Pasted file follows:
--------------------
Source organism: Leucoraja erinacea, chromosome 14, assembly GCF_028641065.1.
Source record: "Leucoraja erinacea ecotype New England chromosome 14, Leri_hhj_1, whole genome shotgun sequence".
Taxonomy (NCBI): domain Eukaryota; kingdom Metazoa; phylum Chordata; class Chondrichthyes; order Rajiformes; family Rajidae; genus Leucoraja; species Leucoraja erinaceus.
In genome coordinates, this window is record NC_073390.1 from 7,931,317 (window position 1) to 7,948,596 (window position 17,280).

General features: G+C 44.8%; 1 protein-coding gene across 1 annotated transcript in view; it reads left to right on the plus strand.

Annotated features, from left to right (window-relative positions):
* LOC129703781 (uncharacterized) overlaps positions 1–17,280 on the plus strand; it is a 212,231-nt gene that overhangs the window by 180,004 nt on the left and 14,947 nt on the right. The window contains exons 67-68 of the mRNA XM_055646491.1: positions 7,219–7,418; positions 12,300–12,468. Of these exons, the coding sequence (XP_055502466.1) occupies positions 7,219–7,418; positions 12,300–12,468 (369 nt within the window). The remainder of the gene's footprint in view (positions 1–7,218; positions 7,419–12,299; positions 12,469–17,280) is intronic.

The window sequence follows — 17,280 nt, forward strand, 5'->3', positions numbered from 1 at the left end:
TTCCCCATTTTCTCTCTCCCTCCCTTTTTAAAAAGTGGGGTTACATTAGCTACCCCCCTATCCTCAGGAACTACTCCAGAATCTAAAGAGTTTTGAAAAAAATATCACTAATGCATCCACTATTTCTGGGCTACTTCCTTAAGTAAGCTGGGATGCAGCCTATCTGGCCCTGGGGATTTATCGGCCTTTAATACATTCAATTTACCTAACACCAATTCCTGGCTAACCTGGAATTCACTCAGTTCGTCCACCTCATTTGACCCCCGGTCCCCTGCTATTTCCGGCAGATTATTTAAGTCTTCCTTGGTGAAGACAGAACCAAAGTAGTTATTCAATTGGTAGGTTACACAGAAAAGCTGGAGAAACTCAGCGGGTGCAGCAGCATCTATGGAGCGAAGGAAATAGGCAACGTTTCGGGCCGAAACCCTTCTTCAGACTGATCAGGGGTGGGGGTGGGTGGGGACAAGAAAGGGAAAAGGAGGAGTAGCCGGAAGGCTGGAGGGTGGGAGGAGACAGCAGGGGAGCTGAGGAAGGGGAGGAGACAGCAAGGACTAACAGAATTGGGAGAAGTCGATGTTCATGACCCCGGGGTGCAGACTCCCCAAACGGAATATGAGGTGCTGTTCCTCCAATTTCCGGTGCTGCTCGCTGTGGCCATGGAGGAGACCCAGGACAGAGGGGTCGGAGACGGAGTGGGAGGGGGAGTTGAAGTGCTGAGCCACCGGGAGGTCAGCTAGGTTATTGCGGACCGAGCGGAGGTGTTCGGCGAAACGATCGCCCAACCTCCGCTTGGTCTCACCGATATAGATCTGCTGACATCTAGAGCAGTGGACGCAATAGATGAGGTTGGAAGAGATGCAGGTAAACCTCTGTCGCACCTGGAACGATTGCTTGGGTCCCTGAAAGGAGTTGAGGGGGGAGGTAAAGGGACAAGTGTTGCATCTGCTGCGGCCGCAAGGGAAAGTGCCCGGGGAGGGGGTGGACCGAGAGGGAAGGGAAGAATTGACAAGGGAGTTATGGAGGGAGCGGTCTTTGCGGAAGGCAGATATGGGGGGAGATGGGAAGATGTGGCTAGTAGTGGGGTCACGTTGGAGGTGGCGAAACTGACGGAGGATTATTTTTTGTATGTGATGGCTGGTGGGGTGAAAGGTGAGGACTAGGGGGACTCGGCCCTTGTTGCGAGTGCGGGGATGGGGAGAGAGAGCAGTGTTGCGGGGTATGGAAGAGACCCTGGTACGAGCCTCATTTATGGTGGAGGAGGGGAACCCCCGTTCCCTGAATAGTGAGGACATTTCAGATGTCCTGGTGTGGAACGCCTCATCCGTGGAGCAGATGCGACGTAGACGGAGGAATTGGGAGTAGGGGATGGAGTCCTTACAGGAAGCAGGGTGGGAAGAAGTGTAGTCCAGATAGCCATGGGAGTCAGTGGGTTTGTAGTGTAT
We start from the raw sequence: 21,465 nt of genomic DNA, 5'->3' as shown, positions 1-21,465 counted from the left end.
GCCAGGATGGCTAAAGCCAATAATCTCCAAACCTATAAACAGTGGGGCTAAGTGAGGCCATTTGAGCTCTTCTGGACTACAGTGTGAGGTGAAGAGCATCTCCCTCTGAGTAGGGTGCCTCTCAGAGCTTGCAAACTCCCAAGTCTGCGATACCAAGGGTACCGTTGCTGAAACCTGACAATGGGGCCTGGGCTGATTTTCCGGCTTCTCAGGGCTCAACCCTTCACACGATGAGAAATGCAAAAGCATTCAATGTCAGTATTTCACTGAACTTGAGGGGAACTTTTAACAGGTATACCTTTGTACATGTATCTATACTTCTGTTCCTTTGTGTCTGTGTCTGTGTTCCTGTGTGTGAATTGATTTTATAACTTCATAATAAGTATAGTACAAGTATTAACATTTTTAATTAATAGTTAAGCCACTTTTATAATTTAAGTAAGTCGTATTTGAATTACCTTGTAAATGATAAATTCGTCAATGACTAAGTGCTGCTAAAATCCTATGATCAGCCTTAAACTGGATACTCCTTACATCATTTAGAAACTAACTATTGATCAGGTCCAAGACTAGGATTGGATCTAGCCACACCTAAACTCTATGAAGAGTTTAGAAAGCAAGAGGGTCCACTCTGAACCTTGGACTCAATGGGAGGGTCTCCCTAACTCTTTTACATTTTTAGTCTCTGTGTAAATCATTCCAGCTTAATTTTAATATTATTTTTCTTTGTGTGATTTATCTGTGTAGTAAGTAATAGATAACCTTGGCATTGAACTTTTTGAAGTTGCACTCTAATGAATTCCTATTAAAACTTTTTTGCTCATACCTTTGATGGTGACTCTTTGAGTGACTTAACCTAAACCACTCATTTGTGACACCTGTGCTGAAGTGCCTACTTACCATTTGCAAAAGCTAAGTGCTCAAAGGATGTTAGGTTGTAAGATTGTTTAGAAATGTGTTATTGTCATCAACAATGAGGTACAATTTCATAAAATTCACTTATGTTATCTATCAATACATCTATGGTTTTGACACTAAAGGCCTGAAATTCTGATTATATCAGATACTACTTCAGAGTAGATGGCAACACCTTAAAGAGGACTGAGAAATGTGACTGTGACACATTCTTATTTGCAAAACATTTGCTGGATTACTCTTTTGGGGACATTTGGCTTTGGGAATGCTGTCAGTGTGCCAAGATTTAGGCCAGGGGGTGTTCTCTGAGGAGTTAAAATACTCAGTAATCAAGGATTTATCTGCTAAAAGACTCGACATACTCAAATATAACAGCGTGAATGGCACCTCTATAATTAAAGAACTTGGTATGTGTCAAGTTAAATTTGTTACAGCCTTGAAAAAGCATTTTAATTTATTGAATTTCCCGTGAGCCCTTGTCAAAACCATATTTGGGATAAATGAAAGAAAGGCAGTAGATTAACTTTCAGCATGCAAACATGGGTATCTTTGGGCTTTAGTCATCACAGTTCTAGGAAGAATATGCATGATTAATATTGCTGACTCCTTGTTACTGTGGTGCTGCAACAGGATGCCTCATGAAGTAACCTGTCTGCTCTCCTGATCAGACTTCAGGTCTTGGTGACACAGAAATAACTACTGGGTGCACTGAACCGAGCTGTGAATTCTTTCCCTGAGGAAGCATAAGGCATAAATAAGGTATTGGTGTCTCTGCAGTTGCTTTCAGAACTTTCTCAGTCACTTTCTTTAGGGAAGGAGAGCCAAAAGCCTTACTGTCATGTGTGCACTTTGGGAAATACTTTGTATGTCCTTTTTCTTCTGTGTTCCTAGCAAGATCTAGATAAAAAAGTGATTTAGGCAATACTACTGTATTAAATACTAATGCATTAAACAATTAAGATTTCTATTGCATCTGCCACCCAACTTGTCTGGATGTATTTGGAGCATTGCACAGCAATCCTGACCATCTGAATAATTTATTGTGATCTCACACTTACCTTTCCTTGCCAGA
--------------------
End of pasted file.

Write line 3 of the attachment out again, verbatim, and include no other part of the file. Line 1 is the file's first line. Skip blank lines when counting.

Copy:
Taxonomy (NCBI): domain Eukaryota; kingdom Metazoa; phylum Chordata; class Chondrichthyes; order Rajiformes; family Rajidae; genus Leucoraja; species Leucoraja erinaceus.